Book Review—Taxes and Value Reviewed by Momizat on . The Ongoing Research and Analysis Relating to the S Corporation Valuation Puzzle What premium, if any, should S Corporations command? How reliable are the curre The Ongoing Research and Analysis Relating to the S Corporation Valuation Puzzle What premium, if any, should S Corporations command? How reliable are the curre Rating: 0
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Book Review—Taxes and Value

The Ongoing Research and Analysis Relating to the S Corporation Valuation Puzzle

What premium, if any, should S Corporations command? How reliable are the current models? How reliable is the evidence that supports the position of the leading U.S. Tax Court cases? What should valuation analysts and consultants consider as they advise newly formed corporations considering making the S election and S corporation shareholders that are about to discuss buy-sell agreements? In this book, Fannon and Sellers critique existing theory and practice and propose a new model to value S corporations.

valuationpuzzleThis past year, Nancy Fannon and Keith Sellers released Taxes and Value: The Ongoing Research and Analysis Relating to the S Corporation Valuation Puzzle (the book is published by BVR and can be purchased through BVR or NACVA).  During the summer of 2015, the authors presented at NACVA’s Annual Conference in New Orleans where they critique, “hypothesis and largely unfounded presumptions that have framed the tax-affecting discussion.”  In this book that, “set forth the findings of decades…that historical market returns impound the effects of shareholder taxes, and these returns can be adjusted to estimate a cost of capital appropriate for pass-through entity valuation.”  Given that it is the beginning of the year, that S corporation shareholders may be discussing exit strategies and buy-sell agreements, and that many valuation analysts provide consulting services too, perhaps it is worth considering what Fannon and Sellers have to say about valuing S corporations.

Chapter 1 presents “The Importance of Matching the Cost of Capital with the Income Stream” which provides an overview of the concept of matching the cost of capital with the income stream.  Significantly, the authors critique analysts that, “derive the cost of capital by reference to long-term historical returns realized in the public market.  In the application of the income approach, a return derived from publicly traded companies is used to value the closely held pass-through entity.  However, there is a mismatch between the pass-through entity and the public-market return used to value it.”  Matters are further complicated because there is a significant distinction between the theory underlying the Tax Court’s holdings and the theory underlying the S corporation models.  The Tax Court has taken the positions that would only be appropriate if personal taxes did not affect value.  In contrast, the valuation profession has generally adopted the position whereby it acknowledges that personal taxes affect value.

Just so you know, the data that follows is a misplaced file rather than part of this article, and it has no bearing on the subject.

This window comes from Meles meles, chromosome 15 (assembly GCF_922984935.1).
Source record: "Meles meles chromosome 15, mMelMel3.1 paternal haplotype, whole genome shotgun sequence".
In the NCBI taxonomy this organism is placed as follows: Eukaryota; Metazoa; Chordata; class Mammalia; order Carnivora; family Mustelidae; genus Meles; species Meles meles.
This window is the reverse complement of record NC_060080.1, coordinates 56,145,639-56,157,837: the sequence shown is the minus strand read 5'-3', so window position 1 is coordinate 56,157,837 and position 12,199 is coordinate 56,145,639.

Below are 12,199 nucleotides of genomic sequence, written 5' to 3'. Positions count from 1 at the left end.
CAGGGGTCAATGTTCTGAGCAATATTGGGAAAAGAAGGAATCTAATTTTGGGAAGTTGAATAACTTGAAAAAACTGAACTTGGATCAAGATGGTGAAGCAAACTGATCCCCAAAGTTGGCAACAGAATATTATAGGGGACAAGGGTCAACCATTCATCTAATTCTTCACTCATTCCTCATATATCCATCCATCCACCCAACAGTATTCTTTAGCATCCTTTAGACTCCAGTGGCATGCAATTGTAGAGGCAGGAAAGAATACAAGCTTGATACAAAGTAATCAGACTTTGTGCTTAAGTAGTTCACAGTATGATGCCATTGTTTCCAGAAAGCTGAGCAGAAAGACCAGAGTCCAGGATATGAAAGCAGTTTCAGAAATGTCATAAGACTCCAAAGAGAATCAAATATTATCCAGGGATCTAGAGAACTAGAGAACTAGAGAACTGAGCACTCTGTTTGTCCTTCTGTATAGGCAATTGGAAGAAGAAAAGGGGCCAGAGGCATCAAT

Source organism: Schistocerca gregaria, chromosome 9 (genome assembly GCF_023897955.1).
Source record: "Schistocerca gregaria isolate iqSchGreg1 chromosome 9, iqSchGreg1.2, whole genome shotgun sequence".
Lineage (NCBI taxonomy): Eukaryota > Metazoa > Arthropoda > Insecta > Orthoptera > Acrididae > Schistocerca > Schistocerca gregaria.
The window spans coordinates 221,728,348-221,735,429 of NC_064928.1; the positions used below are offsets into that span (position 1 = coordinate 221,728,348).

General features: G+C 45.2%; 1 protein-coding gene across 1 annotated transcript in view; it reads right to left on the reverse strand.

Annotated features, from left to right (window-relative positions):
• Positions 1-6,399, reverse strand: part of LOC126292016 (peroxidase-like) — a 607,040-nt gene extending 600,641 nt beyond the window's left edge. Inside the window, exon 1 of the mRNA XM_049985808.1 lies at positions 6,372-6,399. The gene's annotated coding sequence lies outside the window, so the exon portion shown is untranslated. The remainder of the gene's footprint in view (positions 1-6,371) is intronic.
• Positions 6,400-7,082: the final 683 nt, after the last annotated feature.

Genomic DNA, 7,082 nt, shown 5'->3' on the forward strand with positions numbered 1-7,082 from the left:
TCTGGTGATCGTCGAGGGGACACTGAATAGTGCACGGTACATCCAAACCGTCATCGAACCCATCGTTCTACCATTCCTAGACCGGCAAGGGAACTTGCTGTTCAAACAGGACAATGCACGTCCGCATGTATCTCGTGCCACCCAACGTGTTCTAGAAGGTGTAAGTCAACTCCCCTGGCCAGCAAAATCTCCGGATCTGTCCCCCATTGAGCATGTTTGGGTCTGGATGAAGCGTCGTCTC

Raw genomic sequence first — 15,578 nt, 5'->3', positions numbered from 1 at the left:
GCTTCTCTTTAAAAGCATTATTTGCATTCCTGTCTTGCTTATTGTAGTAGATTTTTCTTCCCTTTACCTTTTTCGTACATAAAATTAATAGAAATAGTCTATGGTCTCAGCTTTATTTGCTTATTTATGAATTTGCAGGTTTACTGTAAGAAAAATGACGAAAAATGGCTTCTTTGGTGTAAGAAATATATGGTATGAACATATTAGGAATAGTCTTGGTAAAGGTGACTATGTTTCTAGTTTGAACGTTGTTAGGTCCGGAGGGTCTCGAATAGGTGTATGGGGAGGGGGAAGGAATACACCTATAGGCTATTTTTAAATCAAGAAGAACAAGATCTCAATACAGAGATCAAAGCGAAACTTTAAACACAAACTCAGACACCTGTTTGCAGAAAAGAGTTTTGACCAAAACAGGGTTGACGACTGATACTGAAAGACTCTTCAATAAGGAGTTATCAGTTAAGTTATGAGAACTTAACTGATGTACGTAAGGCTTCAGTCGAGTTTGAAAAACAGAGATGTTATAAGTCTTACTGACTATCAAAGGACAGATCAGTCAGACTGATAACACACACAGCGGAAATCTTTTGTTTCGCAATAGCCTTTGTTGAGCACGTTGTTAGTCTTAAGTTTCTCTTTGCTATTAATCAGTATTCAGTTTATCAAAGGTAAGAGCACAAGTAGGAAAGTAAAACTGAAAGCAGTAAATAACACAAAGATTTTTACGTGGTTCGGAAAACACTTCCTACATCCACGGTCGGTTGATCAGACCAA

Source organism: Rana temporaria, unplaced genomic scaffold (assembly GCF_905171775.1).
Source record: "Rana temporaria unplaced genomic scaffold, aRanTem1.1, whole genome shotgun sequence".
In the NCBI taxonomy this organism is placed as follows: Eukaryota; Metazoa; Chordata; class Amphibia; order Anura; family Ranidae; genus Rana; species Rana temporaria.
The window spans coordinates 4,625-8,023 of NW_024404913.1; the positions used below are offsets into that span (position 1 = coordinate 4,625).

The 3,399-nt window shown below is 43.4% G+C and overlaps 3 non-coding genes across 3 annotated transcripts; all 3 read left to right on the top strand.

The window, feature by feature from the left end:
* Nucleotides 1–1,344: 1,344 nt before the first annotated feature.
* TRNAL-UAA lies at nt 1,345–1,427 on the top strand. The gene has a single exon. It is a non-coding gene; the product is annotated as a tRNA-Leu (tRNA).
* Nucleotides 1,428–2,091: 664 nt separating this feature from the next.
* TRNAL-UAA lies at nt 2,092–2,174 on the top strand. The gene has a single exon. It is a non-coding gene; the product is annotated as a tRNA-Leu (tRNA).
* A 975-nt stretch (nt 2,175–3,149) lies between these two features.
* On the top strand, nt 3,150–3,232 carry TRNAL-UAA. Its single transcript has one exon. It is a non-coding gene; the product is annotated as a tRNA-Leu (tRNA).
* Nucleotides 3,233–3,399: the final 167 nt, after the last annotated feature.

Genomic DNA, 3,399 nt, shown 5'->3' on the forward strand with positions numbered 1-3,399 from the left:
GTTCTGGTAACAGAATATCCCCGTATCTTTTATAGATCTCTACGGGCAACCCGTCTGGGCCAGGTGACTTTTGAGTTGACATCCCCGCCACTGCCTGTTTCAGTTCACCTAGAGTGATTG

While the authors support the latter argument, they opine that the literature reveals the S corporation models are also flawed in that they overstate the magnitude of the taxes actually incurred by public-market investors at the personal level, causing these models to generally reach an overstated value conclusion.  The chapter presents additional data and research and concludes asking, “to what extent have valuation analysts failed to correctly match cash flows with the appropriate cost of capital?”

Chapter 2 presents “Introduction to the Concept of Implicit Taxes.”  The authors explain that implicit taxes can be measured as the difference in per-shareholder tax return that a fully taxable investment and an identical, tax-favored investment generate.  “The classic example would be the difference in rates of returns on a fully taxable bond and an otherwise identical tax-exempt municipal bond.”  The discussion in this chapter and lessons from the bond markets provides the foundation for the discussion found in Chapters 4 and 5.

Chapter 3 provides “An Explanation of the Implications of Shareholder Taxes on the Corporate Cost of Capital.”  The authors assert, “research clearly demonstrates that shareholder-level taxes do affect value” and the chapter provides an explanation of how.  They conclude, “taxes on dividends and capital gains impact corporate cost of capital” and note that Scholes highlighted the difficulty in quantifying the actual expected impact, due to the, “confounding effects of variations in: (1) expected dividend-payout policies; (2) expected holding periods; and (3) shareholder tax clienteles.”

Chapter 4 presents “Literature Review: Research on the Effect of Taxes Embedded in the Cost of Capital.”  The discussion begins with a review of the literature relating to the capitalization of dividend taxes into share price.  The authors focus on findings of Dhaliwal who challenged previous studies—which relied on historical (ex post) returns to support theories of tax capitalization—by testing for dividend tax capitalization using expected (ex ante) required returns.  They note, “this is an important distinction for private-company valuation because the extent of the capitalization of the tax effect varies depending on the market return the analysts selects.”